Greetings, all –
I’m Dr. Peter Toth of CGH Medical Center in Sterling, IL and I’ve been invited to serve as a guest blogger this month on behalf of Dr. Cobble. It was an exciting few days at ACC in Washington, DC, with some very promising data presented in support of the prevention, diagnosis and treatment of cardiovascular disease (CVD).
I was honored for the opportunity to present data from two meta-analyses we conducted with researchers from Johns Hopkins, Boston University, and the University of Mississippi, both of which were presented during a poster presentation. We examined the impacts of high-density lipoprotein (HDL) cholesterol and remnant lipoprotein (RLP) cholesterol on a patient’s risk for hard coronary heart disease (CHD) related events. We used findings from two major studies: the Framingham Offspring study and Jackson Heart study. Both studies included men and women without prevalent CHD and used Atherotech Diagnostic’s VAP® Lipid Panel to measure levels of HDL and its subfractions as well as RLP.
The VAP® Lipid Panel allowed us to take a deeper look at a patient’s cardiac risk assessment. Findings from the study showed that while there is a link between HDL-C and CHD, HDL subfractions, specifically HDL3-C, was predictive of reduced risk for events while HDL2-C was not. This is interesting because it has long been assumed in the absence of supportive data that it is the large buoyant HDLs that are atheroprotective. It turns out this is incorrect. RLP cholesterol (the sum of cholesterol in the smallest VLDLs and intermediate lipoprotein cholesterol) was associated with an increased risk. This finding supports the use of non-HDL-C as a target of therapy for reducing risk for CHD. While further research is needed to fully confirm the impact these lipoproteins have on a patient’s risk, these findings are a critical step forward in helping clinicians develop a better understanding of the relationship between lipoproteins and cardiovascular risk. In addition, these findings show the benefit of using comprehensive lipid testing, such as the VAP® Lipid Panel, to assess risk, which may aid clinicians in creating more personalized, effective treatment plans to improve health outcomes.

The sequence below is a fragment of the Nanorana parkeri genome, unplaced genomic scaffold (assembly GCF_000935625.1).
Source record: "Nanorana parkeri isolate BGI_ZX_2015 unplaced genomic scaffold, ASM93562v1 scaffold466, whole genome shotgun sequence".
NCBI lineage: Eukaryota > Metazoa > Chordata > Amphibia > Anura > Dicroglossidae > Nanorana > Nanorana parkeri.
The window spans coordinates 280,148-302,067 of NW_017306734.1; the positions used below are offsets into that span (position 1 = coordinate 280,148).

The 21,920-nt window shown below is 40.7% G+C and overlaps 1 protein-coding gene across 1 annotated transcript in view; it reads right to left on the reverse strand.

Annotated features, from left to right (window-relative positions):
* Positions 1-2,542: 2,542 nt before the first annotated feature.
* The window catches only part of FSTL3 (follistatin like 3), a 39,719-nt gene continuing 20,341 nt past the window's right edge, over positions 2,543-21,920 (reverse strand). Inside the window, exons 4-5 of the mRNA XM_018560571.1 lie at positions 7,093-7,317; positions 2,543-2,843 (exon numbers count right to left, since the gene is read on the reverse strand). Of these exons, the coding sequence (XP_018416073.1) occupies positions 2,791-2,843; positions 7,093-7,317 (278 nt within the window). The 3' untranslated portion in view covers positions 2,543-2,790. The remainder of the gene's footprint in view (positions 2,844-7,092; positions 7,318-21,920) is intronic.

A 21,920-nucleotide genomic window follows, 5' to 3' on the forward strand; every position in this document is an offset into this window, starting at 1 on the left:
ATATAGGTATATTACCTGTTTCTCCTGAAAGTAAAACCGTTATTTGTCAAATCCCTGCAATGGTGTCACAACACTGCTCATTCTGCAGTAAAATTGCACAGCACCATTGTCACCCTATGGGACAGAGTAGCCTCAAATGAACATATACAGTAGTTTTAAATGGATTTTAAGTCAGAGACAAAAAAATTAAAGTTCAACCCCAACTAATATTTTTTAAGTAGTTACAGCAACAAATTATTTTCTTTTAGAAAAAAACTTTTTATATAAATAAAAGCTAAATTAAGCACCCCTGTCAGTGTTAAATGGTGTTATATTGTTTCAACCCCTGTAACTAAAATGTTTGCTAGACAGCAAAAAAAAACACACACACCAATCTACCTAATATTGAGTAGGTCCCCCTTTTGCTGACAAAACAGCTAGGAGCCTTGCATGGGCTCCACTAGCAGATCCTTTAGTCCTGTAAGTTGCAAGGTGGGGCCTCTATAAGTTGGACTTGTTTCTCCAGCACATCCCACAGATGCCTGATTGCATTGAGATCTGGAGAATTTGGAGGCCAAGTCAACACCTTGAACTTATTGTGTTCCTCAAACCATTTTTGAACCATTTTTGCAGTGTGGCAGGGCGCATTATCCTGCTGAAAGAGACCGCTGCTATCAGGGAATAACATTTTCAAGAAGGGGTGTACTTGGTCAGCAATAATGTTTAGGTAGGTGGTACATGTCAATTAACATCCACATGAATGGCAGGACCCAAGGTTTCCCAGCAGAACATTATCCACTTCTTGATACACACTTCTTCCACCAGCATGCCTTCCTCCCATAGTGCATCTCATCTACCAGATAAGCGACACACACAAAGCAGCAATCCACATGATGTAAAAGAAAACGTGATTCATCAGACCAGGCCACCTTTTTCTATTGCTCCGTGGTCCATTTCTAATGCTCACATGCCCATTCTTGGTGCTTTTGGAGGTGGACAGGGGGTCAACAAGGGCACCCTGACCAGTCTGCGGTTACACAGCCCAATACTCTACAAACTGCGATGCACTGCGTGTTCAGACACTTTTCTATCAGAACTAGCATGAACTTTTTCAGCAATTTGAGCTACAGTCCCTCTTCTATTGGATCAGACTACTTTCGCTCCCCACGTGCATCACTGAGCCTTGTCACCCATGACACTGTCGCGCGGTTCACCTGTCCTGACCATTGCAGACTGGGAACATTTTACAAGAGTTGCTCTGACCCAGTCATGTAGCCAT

There is still much work to be done in the cardiovascular disease space to help reduce risk, but there have been a number of advancements made over the past few months. I look forward to seeing how a number of new studies and findings progress over the next year.
It was a pleasure serving as this month’s Cobbles Corner guest blogger. For more information on the study presented at ACC, check out the press release at: http://www.prnewswire.com/news-releases/new-data-show-benefit-of-comprehensive-lipid-testing-in-determining-risk-for-hard-coronary-heart-disease-events-253194541.html or for more information on the VAP® Lipid Panel, visit www.Atherotech.com.
Peter P. Toth, MD, PhD